Enlist help

Can you do it all yourself?  Yeah, actually, you can.  There have been years that I’ve done it out of necessity.  But it’s always nicer to have an extra set of hands around and someone to chat with while you work.

Wear an apron

Just trust me on this one.

To put it all together in an example, this is the menu and schedule for our family this year.


Bacon Wrapped Turkey




Twice Baked Potatoes

Cranberry Sauce

Roasted Brussels Sprouts


Sparkling Cider

Sparkling Grape Juice

Apple Pie

Pumpkin Pie

And our schedule:


clean out the refrigerator



cook pumpkin (the last one from our garden)

make pumpkin puree- there are some nice instructions here.

make cranberry sauce


start chicken stock- to have on hand for gravy and stuffing later in the week

thaw bread

harvest (out of the snow!) and prepare brussel sprouts- I don’t cook them at this point, just chop and season them and store them in a baking pan in the fridge, all ready to slide into the oven Thursday morning.

make ghee


thaw steak- for the non-turkey lovers- I usually do a roast in the crockpot, but steak was requested this year making day of oven timing extra tricky, we’ll see how it goes!

brine turkey- I use this brine- I have a large stockpot that fits the size turkey we usually get.  I tie and tape the lid on tightly and store it on the porch overnight, as it’s always cold enough here at this time of year.

make stuffing- again just preparing, not cooking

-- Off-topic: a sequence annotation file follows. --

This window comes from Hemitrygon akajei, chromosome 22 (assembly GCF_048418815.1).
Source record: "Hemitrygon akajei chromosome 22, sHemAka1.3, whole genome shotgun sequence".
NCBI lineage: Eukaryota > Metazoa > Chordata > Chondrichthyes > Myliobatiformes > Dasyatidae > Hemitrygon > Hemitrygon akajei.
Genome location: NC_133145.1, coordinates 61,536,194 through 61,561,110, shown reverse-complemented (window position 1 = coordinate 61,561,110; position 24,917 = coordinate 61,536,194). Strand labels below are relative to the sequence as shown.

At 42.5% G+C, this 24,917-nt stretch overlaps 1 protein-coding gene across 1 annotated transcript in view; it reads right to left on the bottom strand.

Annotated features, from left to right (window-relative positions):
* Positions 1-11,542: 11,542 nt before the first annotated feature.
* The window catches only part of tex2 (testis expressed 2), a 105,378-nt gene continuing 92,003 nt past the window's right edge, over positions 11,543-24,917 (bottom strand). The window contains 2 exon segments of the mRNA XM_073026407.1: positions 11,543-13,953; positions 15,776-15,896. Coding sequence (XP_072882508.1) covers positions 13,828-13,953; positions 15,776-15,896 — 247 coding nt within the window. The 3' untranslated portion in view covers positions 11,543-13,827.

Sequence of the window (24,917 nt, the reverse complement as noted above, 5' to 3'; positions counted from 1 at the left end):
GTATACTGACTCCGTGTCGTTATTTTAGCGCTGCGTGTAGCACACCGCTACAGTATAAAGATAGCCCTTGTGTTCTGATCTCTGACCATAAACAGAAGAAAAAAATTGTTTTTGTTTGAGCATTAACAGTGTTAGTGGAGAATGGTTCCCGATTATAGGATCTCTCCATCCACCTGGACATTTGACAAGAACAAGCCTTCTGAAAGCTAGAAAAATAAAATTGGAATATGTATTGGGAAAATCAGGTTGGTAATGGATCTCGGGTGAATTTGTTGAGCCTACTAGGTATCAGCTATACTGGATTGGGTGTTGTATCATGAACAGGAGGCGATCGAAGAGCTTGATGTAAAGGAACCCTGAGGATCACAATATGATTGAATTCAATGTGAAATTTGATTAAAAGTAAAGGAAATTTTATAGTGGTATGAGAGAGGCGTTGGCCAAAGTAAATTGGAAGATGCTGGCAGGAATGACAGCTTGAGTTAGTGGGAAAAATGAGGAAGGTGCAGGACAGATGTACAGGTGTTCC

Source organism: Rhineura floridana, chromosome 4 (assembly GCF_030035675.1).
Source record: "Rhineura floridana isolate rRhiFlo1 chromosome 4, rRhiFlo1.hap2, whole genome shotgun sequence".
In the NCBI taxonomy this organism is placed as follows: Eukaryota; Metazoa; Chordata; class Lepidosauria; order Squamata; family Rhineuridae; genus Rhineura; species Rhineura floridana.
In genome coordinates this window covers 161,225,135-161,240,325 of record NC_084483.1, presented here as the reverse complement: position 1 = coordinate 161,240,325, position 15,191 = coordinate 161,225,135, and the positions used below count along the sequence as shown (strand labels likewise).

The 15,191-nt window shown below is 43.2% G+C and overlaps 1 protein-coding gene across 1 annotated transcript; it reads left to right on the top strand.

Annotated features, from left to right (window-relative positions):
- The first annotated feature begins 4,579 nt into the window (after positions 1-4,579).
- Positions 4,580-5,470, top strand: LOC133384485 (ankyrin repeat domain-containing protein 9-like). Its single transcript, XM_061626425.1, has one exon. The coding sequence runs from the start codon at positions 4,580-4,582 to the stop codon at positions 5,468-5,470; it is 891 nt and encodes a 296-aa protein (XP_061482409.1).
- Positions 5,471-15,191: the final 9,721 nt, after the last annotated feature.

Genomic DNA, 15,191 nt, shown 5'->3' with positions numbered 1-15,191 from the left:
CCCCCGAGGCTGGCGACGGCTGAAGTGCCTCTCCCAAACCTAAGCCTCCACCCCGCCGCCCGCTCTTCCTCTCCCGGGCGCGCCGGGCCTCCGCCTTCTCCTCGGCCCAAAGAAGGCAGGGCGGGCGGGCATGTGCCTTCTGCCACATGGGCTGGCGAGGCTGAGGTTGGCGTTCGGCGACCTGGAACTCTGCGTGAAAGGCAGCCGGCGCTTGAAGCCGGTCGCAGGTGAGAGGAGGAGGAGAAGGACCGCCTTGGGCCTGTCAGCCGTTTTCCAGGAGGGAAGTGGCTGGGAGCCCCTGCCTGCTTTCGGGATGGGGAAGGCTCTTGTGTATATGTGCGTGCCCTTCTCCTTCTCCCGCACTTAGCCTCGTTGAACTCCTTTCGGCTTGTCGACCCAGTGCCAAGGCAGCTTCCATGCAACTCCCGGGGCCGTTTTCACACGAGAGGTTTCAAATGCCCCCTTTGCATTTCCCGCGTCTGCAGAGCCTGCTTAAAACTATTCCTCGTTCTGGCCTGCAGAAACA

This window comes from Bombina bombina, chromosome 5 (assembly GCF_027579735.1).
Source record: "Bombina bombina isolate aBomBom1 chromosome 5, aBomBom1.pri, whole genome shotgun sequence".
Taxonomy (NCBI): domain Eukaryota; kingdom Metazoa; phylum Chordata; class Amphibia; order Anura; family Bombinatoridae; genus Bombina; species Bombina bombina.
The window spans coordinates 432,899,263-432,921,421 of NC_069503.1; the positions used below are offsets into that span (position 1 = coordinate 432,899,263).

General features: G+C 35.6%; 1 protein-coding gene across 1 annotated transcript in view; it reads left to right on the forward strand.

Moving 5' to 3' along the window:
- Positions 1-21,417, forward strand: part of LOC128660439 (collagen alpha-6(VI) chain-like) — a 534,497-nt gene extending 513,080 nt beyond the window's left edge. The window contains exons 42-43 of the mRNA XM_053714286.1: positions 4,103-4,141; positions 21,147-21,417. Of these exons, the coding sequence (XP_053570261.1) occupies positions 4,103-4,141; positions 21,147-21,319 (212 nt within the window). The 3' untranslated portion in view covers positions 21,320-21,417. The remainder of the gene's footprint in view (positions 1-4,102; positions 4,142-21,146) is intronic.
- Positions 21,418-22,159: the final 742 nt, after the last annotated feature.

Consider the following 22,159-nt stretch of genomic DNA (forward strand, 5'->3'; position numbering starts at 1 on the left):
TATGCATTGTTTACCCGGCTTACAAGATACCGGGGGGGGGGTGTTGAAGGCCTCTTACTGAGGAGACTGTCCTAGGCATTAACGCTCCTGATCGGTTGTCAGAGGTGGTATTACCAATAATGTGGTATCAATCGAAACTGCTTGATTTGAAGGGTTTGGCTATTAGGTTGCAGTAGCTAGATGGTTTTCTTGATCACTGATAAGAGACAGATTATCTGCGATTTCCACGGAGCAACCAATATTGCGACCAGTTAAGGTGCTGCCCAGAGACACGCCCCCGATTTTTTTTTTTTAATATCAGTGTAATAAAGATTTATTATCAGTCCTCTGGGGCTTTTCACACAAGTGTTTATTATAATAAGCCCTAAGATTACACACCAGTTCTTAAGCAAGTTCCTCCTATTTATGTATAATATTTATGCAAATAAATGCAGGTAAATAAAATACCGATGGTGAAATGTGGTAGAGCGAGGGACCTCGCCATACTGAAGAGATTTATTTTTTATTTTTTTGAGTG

first bake the twice bakeds- this is Steve’s specialty, he’s even mastered a dairy free version for us.  On this day the potatoes get baked, the filling gets made and they are stuffed, all ready to be heated through on Thanksgiving.

And Iain, who acted as secretary when we sat down to make a schedule as a family wrote:

“pie, pie, pie, pie, pie and more pie”

The kids and I usually make and decorate all of our pies on Wednesday night.


Set out cider to chill first thing- our cider also tends to get chilled on the porch, unless there happens to be room in the fridge.

Prepare the turkey for roasting.  I use this recipe.

Cook turkey and steak, heat up everything else.

Put in the squash to cook.  If there is room in the refrigerator I’ll cut it and de-seed it the night before.  If not it’s not a big deal to do it the day of.

Make gravy right before dinner is served.

And that’s it.  As you can see there is no one day that contains an over-whelming amount of work, instead a little bit gets done and put away each day.

A very happy Thanksgiving to one and all!

*We had a surprise snowstorm, causing Steve to work from home and me to not have computer access, so now it’s really, really late!


4 thoughts on “how to cook Thanksgiving dinner from scratch (without losing your mind)

  1. Robbie

    Luckily for me, and my family….I only have to make homemade mac and cheese. I am not the best cook!! I hope you and your beautiful family have a great Thanksgiving.

  2. christina

    My husband and our 6 kids will have thanksgiving together. My parents and brothers live in idaho. One day I hope to have girlfriends boyfriends spouses and grandkids! I still try to make it special;). You’re doing a lot of loving being so far aling! I hope you have a wonderful Thanksgiving with your family. Your menu looks delish!:)

  3. Kathryn

    Ok two things! 1. How do you make those brussel sprouts?! 2. how do you make that turkey? I would love to have your recipes!

  4. Melody Post author

    We make brussel sprouts in a number of ways. For Thanksgiving we do them quite simply, because there are so many other flavorful dishes. We cut off the ends, slice them in half and roast them with oil and fresh garlic at around 425 for 45 minutes to an hour, depending on how full the baking dish is. Give them a stir every 15 minutes or so.

    For the turkey I use the brine from this recipe:
    And then prepare the turkey as per these instructions (with the exception of the dry brining):